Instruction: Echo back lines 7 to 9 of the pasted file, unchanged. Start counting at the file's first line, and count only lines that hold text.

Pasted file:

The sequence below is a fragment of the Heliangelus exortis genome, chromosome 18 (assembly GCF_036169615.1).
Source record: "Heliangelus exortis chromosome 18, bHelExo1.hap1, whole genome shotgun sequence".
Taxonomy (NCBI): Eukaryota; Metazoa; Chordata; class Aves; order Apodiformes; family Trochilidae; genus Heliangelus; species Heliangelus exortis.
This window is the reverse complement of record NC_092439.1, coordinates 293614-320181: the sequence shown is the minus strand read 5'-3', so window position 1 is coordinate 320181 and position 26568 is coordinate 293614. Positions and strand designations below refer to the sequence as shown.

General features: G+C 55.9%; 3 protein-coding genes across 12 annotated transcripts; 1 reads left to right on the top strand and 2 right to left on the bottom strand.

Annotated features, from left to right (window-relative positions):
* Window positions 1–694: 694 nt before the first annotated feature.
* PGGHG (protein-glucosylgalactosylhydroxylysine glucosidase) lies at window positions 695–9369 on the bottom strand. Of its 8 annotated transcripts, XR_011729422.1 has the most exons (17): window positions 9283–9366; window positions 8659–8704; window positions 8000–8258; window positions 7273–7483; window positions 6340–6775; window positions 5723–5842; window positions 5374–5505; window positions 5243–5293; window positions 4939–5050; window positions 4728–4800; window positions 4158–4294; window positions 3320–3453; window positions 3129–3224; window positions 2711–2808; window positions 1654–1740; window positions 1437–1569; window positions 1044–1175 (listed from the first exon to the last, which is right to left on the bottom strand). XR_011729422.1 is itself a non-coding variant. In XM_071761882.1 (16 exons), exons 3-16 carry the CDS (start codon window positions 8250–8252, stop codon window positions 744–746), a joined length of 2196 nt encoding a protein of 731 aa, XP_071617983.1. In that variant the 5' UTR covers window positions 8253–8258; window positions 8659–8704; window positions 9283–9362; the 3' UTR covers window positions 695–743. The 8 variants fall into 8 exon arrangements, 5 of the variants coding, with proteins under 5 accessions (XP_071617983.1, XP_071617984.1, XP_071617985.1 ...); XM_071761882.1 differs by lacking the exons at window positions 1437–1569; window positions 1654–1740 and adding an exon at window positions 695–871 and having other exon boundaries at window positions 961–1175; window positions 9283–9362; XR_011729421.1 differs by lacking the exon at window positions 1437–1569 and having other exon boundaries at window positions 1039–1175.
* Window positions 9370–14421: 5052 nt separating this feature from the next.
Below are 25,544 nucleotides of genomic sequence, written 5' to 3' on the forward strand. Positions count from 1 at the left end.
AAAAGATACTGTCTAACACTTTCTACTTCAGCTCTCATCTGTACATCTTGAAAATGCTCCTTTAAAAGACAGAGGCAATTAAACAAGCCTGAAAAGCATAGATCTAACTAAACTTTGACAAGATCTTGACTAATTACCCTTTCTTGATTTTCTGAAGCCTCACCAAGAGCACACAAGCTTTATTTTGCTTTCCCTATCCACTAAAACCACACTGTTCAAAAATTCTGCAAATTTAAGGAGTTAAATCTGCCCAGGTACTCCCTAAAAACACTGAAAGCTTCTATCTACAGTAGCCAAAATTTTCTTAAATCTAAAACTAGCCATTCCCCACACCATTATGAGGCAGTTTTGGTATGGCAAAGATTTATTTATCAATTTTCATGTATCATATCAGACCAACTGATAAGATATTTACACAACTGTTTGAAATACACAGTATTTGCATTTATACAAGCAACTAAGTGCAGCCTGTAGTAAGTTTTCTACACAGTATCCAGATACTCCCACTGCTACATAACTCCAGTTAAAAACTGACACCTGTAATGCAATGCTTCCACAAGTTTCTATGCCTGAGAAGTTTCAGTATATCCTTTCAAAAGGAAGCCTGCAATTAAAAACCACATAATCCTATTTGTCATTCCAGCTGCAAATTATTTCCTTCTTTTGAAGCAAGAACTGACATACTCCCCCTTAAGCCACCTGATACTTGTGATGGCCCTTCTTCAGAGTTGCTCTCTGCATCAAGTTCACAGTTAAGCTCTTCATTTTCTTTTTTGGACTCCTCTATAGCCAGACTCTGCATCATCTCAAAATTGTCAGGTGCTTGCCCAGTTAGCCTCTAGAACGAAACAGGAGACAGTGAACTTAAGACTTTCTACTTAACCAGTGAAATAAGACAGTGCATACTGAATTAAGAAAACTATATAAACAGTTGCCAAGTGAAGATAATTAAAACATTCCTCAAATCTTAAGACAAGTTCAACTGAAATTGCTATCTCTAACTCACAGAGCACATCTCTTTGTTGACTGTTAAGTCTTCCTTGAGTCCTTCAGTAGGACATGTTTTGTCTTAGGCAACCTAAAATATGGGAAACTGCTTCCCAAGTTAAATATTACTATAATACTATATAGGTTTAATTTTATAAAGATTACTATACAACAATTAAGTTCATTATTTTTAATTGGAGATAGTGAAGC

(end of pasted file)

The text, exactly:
* Window positions 1–694: 694 nt before the first annotated feature.
* PGGHG (protein-glucosylgalactosylhydroxylysine glucosidase) lies at window positions 695–9369 on the bottom strand. Of its 8 annotated transcripts, XR_011729422.1 has the most exons (17): window positions 9283–9366; window positions 8659–8704; window positions 8000–8258; window positions 7273–7483; window positions 6340–6775; window positions 5723–5842; window positions 5374–5505; window positions 5243–5293; window positions 4939–5050; window positions 4728–4800; window positions 4158–4294; window positions 3320–3453; window positions 3129–3224; window positions 2711–2808; window positions 1654–1740; window positions 1437–1569; window positions 1044–1175 (listed from the first exon to the last, which is right to left on the bottom strand). XR_011729422.1 is itself a non-coding variant. In XM_071761882.1 (16 exons), exons 3-16 carry the CDS (start codon window positions 8250–8252, stop codon window positions 744–746), a joined length of 2196 nt encoding a protein of 731 aa, XP_071617983.1. In that variant the 5' UTR covers window positions 8253–8258; window positions 8659–8704; window positions 9283–9362; the 3' UTR covers window positions 695–743. The 8 variants fall into 8 exon arrangements, 5 of the variants coding, with proteins under 5 accessions (XP_071617983.1, XP_071617984.1, XP_071617985.1 ...); XM_071761882.1 differs by lacking the exons at window positions 1437–1569; window positions 1654–1740 and adding an exon at window positions 695–871 and having other exon boundaries at window positions 961–1175; window positions 9283–9362; XR_011729421.1 differs by lacking the exon at window positions 1437–1569 and having other exon boundaries at window positions 1039–1175.
* Window positions 9370–14421: 5052 nt separating this feature from the next.